Because the majority of American Maronites are of Lebanese descent, and many send financial support to family members in Lebanon, they are aware of what’s happening there and want to do more, Father Massad said.

Around the country, efforts to provide aid have included a blanket drive and donations to orphanages, he said. Like the Hazkials, people in the pews are doing what they can to help their brothers and sisters in the Middle East. Parish collections for the Middle East also have raised much more than normal collections, according to Chorbishop Michael Thomas, who is also vicar general for the St. Maron of Brooklyn eparchy covering the eastern United States, as well as pastor of Heart of Jesus Catholic Church Maronite Rite in Fort Lauderdale, Florida.

Along with helping refugees in the Middle East, Maronite congregations are also assisting those coming to the United States and welcoming them into their parishes. Churches in cities seeing the largest influx of Middle Eastern refugees, including Detroit, Houston and Los Angeles, try to help them settle and find jobs, Bishop Zaidan said.

Each week new families come to Our Lady of the Cedars Maronite Catholic Church in Houston, which has grown from 20 families in 1990 to 700, said pastor Father Milad Yaghi. According to the Houston Chronicle, U.S. State Department officials expect about 2,000 Syrian refugees to arrive in Houston this year with as many as 10,000 by the end of 2016.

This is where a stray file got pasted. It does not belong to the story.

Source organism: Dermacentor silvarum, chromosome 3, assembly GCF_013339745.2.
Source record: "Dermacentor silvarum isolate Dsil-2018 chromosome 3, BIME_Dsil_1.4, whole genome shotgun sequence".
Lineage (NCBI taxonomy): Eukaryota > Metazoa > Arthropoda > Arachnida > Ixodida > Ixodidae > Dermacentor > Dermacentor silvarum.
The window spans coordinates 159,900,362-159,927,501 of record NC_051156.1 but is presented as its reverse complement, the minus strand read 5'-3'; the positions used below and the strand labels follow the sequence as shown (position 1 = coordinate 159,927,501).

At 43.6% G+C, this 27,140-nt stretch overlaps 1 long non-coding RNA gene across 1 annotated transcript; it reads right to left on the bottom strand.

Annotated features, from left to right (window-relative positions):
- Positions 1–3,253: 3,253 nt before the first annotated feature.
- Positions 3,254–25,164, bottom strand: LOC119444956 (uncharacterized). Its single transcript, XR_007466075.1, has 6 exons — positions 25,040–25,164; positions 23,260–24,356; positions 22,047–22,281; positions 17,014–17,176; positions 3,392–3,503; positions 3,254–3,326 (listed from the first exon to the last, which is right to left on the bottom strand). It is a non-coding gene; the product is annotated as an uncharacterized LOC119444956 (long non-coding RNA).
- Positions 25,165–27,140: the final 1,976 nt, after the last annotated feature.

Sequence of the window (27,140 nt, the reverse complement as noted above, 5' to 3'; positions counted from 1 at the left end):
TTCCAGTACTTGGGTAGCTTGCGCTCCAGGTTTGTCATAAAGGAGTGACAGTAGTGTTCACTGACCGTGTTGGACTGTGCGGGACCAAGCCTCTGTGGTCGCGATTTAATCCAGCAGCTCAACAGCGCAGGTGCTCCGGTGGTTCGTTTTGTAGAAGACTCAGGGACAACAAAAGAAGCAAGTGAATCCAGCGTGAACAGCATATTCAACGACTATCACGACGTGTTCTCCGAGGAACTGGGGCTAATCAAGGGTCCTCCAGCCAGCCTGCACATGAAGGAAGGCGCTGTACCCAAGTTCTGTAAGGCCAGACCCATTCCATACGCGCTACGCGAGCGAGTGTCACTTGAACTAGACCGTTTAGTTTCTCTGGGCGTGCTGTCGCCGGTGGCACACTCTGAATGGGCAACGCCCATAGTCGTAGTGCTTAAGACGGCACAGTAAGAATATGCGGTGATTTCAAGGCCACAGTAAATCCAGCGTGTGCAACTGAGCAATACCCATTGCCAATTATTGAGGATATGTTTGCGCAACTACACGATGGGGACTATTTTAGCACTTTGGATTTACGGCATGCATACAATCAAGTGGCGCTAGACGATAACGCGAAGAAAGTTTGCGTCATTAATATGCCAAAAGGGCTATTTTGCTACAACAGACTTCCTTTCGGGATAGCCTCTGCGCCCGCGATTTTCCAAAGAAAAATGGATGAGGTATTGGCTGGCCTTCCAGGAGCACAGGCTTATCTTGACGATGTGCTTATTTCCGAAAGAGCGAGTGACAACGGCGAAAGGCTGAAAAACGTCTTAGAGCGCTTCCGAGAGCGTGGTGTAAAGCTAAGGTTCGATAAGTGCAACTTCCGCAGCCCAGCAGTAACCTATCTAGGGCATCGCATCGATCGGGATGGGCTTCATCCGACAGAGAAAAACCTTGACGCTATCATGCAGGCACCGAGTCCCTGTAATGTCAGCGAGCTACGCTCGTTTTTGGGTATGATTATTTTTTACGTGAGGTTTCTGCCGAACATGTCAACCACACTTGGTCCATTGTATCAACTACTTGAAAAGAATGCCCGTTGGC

‘What are we doing?’

The secular media and governmental bodies are not focusing enough on the suffering of Christians in the Middle East, Chorbishop Thomas said.

While aid is available for members of other religions displaced by the Islamic State, Christians aren’t receiving as much assistance, he said. U.S. Catholics need to pray but also go a step beyond to help. “There are over 1 billion Catholics in the world,” Chorbishop Thomas said. “Have we raised our voices? What are we doing to help Christians?”

He urged Catholics to give financial support and ask their elected officials to take action to end the conflict. Chorbishop Thomas recommended donating to Catholic Near East Welfare Association or to Caritas Lebanon, part of the Caritas International humanitarian organization.

The Hazkials donated the money they raised to CNEWA because they wanted to help Middle Eastern Christians, but the event was also held because they wanted to encourage people in the United States to continue talking about the crisis. Planning the event while working full-time and without a lot of help was challenging, said the couple, who promoted the event at seven parishes during the month before the fundraiser.

Islamic State militants have “already set their sights on Lebanon; they have stated that’s where they’re going to go next,” Pierrette Hazkial said. “It keeps getting worse, and it’s so shocking to us that there’s nothing being done by the international community to really stop them, other than airstrikes.”

The Hazkials plan to visit their families in Lebanon next month. It will be their first trip there together, but they fear it also could be their last if ISIS moves into the country, Anthony said. “We hope that it’s not, but we think that there’s a very real possibility that this could be the last trip that we could make safely.”

Susan Klemond writes from Minnesota.

Christians in Danger; Pope seeks Prayers
On March 1, the day Pope Francis again spoke out against the violence facing Christians in the Middle East, the region celebrated the release of nearly 20 Assyrian Christians abducted by Islamic State militants in northeastern Syria, but expressed concern that more than 200 others remained in captivity after they were captured during Feb. 23 attacks.

Francis
CNS photo